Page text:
ret[0] = (byte)((beaconCode >> 8) & 0xff);
    ret[1] = (byte)(beaconCode & 0xff);
    // id1 2 - 17
    String tmpString = beacon.getId1().replaceAll("[\\s\\-]", "");
    int index = 2;
    for(int i = 2; i <= tmpString.length(); i = i + 2){
        if(i <= 32){
            ret[index] = (byte) (Integer.decode("0x" + tmpString.substring((i - 2), i)) & 0xff);
            index++;
        }
    }
    //id2
    int id2 = beacon.getId2();
    ret[18] = (byte)((id2 >> 8) & 0xff);
    ret[19] = (byte)(id2 & 0xff);
    //id3
    int id3 = beacon.getId3();
    ret[20] = (byte)((id3 >> 8) & 0xff);
    ret[21] = (byte)(id3 & 0xff);
    //refRSSI
    ret[22] = (byte)beacon.getRefRSSI();
    ret[23] = (byte)beacon.getManufacturerReserved();
    return ret;
}

The BeaconScanner is implemented in a way that it is using BluetoothLeScanner with devices having Lollipop or never, and with older devices its using the BluetoothAdapter::startLeScan() API.

One notable issue I run into with Marshmallow was the new security scheme google implemented with it. With BLE beacons, when the code is run with device shaving the Android 6.0 (i.e. Marshmallow) you are required to add ACCESS_COARSE_LOCATION into then manifest file.

On top of having the permission defined in the manifest, you also need to ask users permission for the capability. For implementation details check the MainActivity  class implementation.

The code was tested with API level 18 (Jellybean), 19 (KitKat), 21(Lollipop) as well as 23(Marshmallow) devices. Here’s video showing how the app runs on these different devices:

The distance shown on the screen is of course a bit off because I did not have any good way on getting really good value for the measured power sent with the scan record.

But the video does show clearly the fluctuations on the distance calculated, and this is caused by the measured Rssi, thus to get the distance fluctuation out, we should use some kind of averaging the Rssi over time, instead of the last measured value alone.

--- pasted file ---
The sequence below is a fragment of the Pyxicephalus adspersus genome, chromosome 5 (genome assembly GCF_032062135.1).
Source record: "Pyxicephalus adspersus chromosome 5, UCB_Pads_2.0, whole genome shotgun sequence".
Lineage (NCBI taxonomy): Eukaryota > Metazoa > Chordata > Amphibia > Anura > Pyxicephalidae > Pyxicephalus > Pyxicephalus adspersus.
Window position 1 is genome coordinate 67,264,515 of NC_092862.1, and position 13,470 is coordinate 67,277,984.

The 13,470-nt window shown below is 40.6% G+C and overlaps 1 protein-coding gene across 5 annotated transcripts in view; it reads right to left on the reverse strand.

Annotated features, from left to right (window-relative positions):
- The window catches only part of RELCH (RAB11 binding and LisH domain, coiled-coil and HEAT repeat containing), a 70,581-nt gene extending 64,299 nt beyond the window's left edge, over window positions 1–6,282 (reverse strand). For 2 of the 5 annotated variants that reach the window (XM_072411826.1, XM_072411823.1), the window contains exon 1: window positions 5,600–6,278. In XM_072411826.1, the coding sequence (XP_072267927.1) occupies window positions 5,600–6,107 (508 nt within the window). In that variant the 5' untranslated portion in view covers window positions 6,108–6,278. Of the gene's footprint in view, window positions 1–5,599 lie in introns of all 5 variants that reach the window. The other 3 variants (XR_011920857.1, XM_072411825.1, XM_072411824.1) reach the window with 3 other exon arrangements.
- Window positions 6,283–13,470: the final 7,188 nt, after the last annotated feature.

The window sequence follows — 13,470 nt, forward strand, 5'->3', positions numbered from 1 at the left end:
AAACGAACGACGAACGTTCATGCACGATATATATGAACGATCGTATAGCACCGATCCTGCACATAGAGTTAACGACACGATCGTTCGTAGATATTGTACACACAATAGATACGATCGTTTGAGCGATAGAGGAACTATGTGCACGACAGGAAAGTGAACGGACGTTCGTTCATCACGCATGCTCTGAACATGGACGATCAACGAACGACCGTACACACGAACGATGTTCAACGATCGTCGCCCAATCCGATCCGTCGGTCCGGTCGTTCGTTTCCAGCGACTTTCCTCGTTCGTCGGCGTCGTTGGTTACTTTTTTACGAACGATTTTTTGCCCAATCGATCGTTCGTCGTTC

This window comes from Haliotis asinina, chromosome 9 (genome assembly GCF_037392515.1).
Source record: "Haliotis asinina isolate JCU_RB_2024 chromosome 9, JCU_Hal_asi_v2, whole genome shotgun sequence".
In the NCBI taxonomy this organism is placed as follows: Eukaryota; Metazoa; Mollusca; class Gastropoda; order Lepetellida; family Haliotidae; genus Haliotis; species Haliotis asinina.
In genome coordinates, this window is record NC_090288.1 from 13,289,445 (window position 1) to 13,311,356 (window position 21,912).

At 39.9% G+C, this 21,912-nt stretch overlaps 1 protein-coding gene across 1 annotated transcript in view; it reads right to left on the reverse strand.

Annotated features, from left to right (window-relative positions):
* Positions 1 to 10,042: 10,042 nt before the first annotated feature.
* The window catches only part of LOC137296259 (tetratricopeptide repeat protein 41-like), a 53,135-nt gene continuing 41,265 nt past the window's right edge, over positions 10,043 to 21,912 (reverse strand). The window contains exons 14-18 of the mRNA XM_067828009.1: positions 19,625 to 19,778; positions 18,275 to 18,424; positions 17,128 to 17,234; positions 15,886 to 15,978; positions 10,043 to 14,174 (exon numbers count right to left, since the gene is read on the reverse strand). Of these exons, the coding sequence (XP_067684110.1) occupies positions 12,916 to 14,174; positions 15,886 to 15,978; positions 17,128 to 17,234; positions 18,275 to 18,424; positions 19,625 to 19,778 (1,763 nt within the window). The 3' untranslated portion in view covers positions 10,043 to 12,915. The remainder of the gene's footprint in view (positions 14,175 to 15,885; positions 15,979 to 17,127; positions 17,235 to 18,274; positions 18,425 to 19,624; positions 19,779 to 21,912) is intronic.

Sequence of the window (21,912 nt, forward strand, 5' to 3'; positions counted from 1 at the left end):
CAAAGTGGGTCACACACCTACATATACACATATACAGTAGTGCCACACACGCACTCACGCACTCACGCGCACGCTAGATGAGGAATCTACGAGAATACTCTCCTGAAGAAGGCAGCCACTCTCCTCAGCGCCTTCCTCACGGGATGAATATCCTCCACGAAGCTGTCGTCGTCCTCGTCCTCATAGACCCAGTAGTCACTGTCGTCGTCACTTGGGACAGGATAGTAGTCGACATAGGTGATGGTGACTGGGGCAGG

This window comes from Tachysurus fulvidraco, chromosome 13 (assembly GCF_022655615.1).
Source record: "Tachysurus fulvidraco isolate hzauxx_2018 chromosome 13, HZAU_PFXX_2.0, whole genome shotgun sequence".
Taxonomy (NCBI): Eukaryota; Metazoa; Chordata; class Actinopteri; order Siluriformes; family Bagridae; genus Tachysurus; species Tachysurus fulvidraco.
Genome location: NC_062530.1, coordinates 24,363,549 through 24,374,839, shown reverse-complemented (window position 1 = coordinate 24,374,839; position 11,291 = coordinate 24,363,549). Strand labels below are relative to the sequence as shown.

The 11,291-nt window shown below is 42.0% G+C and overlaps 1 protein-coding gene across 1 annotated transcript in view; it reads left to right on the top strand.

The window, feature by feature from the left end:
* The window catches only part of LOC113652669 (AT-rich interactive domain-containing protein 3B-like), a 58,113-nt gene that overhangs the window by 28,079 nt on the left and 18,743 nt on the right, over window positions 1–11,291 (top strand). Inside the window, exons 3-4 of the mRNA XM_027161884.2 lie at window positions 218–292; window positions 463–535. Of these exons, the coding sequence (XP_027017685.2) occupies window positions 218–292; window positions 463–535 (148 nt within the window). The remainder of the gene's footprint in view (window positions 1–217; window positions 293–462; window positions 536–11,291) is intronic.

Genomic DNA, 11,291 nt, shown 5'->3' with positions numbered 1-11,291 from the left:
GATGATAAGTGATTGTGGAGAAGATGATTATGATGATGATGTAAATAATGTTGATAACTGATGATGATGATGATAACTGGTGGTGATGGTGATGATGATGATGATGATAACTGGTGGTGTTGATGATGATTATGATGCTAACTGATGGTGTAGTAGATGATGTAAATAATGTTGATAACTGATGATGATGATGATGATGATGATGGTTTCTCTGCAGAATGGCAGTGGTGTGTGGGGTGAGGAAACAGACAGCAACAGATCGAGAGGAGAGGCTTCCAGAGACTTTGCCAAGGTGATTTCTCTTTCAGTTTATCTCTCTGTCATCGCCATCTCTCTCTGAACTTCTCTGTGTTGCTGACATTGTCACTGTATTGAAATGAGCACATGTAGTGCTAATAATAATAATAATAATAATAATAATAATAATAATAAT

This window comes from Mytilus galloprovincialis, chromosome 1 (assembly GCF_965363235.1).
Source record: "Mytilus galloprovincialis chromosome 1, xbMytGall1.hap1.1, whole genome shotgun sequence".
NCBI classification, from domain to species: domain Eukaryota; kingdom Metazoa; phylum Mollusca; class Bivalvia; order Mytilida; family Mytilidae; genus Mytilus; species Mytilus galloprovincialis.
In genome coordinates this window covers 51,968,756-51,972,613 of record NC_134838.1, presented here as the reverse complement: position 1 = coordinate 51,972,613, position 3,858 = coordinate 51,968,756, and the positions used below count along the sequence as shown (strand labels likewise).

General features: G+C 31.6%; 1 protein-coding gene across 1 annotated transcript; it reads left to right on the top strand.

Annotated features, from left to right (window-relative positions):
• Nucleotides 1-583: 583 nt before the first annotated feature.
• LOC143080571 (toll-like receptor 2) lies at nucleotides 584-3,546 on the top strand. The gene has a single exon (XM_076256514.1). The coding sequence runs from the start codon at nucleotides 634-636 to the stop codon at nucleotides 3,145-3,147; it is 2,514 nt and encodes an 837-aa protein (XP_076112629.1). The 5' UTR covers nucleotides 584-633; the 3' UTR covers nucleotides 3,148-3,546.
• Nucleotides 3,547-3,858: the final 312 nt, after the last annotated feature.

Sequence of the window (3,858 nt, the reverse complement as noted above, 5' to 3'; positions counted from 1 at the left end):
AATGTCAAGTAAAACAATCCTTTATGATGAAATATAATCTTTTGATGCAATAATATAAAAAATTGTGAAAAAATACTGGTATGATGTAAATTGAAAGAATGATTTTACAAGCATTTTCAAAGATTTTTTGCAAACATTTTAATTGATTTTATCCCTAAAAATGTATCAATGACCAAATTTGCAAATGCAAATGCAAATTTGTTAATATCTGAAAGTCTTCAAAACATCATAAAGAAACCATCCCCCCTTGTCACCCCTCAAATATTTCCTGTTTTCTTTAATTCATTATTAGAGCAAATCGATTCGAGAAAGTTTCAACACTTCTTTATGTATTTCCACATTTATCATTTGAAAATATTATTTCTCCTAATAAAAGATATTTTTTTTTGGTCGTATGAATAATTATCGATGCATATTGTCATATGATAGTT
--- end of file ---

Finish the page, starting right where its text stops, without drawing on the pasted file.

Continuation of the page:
Thirdly, it can be seen that the values are not really accurate, thus the measured distance should not be shown as meters, instead we should use zoning.

Good example of the zoning can be seen with splitting the distance into three zones with iBeacons:

  • Immediate: Within a few centimeters
  • Near: Within a couple of meters
  • Far: Greater than 10 meters away

 

Quick research on BLE discovery

We have been having the Thali postcard demo ready for quite a long time, and while we been using it, it has been really easy to see that the Wi-Fi Direct discovery is really not up to par. It does work, time to time, but most often it just fails to discover some peers, or occasionally it simply takes way too long it to discover anything. On top of this, it very often also stops seeing peers that are still around, and marks them unavailable, thus making it impossible to communicate with them.

One alternative approach for the discovery would be to use BLE, and as the data we require to exchange can’t be included in the scan record data (it has total limit of 31 bytes), we can’t use simply beacon approach, but instead we would need to use a real connectable peripheral, which would serve the data via the GATT service.

As I was going over this earlier in summer, we did not really have a good view of what hardware requirements BLE would pose. In essence BLE central (i.e. scanning) has been working since API level 18, though some might argue that it’s crappy with API level 18, and you should actually use API level 19.